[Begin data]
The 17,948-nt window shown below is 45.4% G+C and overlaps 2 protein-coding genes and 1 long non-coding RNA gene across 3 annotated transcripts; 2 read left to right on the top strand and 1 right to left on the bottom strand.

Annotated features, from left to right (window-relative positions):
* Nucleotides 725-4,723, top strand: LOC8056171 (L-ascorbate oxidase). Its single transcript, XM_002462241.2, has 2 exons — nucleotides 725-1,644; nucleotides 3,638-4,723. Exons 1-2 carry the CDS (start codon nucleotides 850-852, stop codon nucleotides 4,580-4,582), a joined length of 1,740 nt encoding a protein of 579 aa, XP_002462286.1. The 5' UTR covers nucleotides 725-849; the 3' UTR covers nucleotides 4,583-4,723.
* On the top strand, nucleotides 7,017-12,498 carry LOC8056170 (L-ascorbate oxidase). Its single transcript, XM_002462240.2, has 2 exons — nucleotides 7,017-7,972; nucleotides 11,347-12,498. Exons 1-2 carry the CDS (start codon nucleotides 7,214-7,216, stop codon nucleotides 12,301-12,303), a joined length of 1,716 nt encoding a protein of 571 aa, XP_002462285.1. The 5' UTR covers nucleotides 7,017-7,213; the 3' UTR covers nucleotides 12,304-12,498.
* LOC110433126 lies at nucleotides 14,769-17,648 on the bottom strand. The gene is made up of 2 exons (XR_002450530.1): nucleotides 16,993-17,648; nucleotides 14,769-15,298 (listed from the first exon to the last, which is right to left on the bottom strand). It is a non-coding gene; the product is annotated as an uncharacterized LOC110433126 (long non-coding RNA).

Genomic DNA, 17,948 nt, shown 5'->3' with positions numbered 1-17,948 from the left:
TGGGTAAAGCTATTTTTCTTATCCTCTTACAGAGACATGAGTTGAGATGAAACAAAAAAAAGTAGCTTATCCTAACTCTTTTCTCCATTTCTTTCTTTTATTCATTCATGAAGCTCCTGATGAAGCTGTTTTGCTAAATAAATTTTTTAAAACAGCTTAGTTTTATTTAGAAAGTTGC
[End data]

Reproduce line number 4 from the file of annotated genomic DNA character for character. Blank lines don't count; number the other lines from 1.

* On the top strand, nucleotides 7,017-12,498 carry LOC8056170 (L-ascorbate oxidase). Its single transcript, XM_002462240.2, has 2 exons — nucleotides 7,017-7,972; nucleotides 11,347-12,498. Exons 1-2 carry the CDS (start codon nucleotides 7,214-7,216, stop codon nucleotides 12,301-12,303), a joined length of 1,716 nt encoding a protein of 571 aa, XP_002462285.1. The 5' UTR covers nucleotides 7,017-7,213; the 3' UTR covers nucleotides 12,304-12,498.